The long-standing Chicago practice of "calling" a parking space that you have cleared of snow. After it snows in Chicago, the snowplows only clear out enough of the street for cars to get through. If people want to use a parking space on the curb they have to clear it out themselves. After the space has been cleared, the owner can call "dibs" by placing an old piece of furniture to mark the space. The furniture must be old, preferably broken, and be light enough to move in and out of the cleared space in order to make room for the car. It is understood among Chicagoans that if dibs has been called no one is to park in that space other than the person who cleared it out. And it would be considered impolite and almost communistic to steal someone’s furniture. Those who reject dibs do so at their own peril.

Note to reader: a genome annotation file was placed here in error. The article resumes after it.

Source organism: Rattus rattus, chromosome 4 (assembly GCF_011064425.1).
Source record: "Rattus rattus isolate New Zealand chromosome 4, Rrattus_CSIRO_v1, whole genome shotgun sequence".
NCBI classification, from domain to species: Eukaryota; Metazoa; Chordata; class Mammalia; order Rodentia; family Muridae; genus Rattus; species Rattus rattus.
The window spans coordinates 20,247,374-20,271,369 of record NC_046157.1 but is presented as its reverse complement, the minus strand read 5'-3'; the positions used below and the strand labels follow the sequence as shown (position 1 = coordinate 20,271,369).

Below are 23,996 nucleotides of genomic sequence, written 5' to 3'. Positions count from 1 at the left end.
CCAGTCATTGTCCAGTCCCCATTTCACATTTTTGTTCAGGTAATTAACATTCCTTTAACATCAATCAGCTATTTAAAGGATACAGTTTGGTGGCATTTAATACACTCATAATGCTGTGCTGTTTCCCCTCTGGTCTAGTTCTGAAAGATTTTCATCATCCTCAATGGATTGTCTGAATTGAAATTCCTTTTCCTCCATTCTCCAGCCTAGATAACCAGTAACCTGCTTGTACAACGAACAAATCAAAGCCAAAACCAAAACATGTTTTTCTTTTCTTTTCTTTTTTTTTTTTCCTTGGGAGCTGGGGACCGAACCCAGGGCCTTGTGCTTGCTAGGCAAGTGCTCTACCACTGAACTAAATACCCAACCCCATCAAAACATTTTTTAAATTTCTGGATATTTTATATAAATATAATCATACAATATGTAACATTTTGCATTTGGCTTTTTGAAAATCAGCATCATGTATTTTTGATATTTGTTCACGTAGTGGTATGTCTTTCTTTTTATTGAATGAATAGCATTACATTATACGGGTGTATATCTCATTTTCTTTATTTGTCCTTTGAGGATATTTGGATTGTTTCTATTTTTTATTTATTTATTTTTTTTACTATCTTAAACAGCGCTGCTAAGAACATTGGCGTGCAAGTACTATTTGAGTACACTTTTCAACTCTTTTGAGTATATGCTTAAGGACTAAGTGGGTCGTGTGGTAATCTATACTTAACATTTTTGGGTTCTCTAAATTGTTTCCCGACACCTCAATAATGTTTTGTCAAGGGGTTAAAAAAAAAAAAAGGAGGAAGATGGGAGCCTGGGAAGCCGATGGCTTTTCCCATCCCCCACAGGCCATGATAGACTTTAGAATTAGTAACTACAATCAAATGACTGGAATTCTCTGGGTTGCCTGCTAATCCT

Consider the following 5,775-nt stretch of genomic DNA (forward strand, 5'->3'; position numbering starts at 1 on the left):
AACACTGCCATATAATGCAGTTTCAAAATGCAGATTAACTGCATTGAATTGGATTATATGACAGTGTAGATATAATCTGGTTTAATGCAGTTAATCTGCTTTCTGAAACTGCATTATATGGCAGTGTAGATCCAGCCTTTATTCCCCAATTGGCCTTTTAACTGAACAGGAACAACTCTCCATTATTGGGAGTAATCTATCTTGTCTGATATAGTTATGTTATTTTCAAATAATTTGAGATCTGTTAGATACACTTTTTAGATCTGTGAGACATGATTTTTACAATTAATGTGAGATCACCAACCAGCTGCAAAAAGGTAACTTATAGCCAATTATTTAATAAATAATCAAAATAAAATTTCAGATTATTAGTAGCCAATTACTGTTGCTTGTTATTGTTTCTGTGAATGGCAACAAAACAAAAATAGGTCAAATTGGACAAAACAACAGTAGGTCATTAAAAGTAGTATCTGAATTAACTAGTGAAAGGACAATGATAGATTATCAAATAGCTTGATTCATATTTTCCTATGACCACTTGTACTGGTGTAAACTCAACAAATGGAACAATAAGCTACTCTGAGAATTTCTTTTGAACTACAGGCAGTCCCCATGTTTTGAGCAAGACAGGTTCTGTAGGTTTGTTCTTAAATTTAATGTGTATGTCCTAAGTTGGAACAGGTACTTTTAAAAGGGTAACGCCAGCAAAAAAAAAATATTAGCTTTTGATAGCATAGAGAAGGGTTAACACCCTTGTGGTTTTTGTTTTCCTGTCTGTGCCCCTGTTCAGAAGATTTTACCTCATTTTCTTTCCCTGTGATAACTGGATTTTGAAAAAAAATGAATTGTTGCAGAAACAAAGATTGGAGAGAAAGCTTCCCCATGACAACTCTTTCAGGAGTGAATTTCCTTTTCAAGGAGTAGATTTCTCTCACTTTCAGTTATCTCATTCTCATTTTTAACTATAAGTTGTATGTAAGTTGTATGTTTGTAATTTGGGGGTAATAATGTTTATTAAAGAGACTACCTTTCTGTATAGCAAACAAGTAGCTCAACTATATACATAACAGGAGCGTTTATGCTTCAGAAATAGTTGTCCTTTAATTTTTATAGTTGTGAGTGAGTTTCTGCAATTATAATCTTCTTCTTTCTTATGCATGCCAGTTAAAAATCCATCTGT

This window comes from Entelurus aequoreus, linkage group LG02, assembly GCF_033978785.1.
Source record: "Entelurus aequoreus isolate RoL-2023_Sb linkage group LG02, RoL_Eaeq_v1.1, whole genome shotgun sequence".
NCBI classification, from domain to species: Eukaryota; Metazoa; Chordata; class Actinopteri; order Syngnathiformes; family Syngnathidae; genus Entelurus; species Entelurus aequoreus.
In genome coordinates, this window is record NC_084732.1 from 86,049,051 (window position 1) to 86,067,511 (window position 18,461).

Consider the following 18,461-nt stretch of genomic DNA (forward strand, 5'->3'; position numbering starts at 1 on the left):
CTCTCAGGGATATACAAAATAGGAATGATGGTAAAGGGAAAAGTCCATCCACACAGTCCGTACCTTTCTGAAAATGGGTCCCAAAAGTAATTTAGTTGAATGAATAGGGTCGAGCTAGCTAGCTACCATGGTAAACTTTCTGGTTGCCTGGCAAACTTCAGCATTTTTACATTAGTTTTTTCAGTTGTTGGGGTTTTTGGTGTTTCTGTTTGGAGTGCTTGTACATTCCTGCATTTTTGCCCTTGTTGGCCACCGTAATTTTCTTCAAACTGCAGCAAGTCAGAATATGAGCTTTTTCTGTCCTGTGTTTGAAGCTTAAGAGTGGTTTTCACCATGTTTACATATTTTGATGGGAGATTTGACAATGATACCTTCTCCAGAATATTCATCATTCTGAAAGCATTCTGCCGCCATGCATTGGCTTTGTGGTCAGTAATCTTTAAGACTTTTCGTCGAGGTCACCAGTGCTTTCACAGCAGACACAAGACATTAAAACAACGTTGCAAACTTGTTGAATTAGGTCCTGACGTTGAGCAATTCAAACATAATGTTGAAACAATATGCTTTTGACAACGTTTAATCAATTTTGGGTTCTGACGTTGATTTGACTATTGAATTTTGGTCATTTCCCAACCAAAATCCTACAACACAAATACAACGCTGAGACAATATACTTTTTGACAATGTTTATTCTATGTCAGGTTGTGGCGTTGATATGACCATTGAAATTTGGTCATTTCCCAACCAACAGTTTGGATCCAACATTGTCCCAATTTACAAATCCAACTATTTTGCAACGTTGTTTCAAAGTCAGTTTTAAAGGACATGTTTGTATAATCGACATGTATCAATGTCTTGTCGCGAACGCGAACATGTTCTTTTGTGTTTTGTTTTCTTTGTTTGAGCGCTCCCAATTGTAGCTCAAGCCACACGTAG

Every winter there are debates on the vailidity of dibs. This topic is considered important enough that newspapers usually have several editorials on the subject. The pro-dibs people argue that it is a time-honored tradition and that if a person has taken the time and effort to clear out a space they should reap the benefits. The anti-dibs contingent says that it is selfish to hoard a space all for oneself, and that all of the cheap furniture sitting in the street makes the neighborhood look dirty. Most older people, blue-collar workers, and South Siders are pro-dibs. Most young people, white-collar workers, and North Siders are anti-dibs.
Mayor Richard Daley has come out as a staunch pro-dibs supporter, even issuing a press release stating “I believe that if you shovel out a parking place in a snowstorm, that it’s only responsible of other neighbors to be considerate and to understand that the person worked hard to clear it.”